Results 1  10
of
90
Maximum a posteriori estimation for multivariate Gaussian mixture observations of Markov chains
 IEEE Trans. Speech Audio Process
, 1994
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A Scaled Difference Chisquare Test Statistic for Moment Structure Analysis
"... A family of scaling corrections aimed to improve the chisquare approximation of goodnessoffit test statistics in small samples, large models, and nonnormal data was proposed in Satorra and Bentler (1994). For structural equations models, SatorraBentler's (SB) scaling corrections are availab ..."
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Cited by 129 (1 self)
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A family of scaling corrections aimed to improve the chisquare approximation of goodnessoffit test statistics in small samples, large models, and nonnormal data was proposed in Satorra and Bentler (1994). For structural equations models, SatorraBentler's (SB) scaling corrections are available in standard computer software. Often, however, the interest is not on the overall fit of a model, but on a test of the restrictions that a null model say M 0 implies on a less restricted one M 1 .IfT 0 and T 1 denote the goodnessoffit test statistics associated to M 0 and M 1 , respectively, then typically the difference T d = T 0 ; T 1 is used as a chisquare test statistic with degrees of freedom equal to the difference on the number of independent parameters estimated under the models M 0 and M 1 . As in the case of the goodnessoffit test, it is of interest to scale the statistic T d in order to improveitschisquare approximation in realistic, i.e., nonasymptotic and nonn...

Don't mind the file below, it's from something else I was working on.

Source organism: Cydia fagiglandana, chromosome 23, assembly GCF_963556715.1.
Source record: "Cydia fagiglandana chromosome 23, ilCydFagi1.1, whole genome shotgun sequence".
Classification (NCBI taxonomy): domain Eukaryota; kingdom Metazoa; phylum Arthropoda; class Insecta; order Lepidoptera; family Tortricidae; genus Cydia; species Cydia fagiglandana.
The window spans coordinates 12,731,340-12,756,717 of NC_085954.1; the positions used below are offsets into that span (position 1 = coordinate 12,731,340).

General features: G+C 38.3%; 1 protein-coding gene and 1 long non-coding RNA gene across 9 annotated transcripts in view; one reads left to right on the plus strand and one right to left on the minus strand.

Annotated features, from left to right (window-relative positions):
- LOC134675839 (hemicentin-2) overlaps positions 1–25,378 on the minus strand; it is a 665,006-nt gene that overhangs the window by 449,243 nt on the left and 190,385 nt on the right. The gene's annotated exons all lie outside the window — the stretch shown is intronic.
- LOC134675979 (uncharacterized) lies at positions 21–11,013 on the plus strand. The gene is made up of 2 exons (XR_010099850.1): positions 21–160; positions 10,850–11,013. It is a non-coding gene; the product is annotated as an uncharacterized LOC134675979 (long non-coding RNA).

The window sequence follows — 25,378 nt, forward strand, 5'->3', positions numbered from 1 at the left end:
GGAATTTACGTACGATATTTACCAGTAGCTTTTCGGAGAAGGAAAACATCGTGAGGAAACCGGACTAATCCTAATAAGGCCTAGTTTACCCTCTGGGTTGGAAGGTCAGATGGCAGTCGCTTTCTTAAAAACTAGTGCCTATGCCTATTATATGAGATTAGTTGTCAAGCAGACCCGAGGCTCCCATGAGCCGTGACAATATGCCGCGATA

Consistent estimation of scaled coefficient
 Econometrica
, 1986
"... RECEIV 7 This paper studies the estimation of coefficients ^ in single index models such that E(y  X)=F(a+X'^) , where the function F is misspecified or unknown. A general connection between behavioral derivatives and covariance estimators is established, which shows how 8 can be estimated up ..."
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Cited by 55 (1 self)
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RECEIV 7 This paper studies the estimation of coefficients ^ in single index models such that E(y  X)=F(a+X'^) , where the function F is misspecified or unknown. A general connection between behavioral derivatives and covariance estimators is established, which shows how 8 can be estimated up to scale using information on the marginal distribution of X. A sample covariance estimator and an instrumental variables slope coefficient vector are proposed, which are constructed using appropriately defined score vectors of the X distribution. The framework is illustrated using several common limited dependent variable odels, and extended to multiple index models, including models of selection bias and multinomial discrete choice. The asymptotic bias in the OLS coefficients of y regressed on X are analyzed. The asymptotic distribution of the instrumental variables estimator is established, when the X distribution is modeled up to a finite parameterization.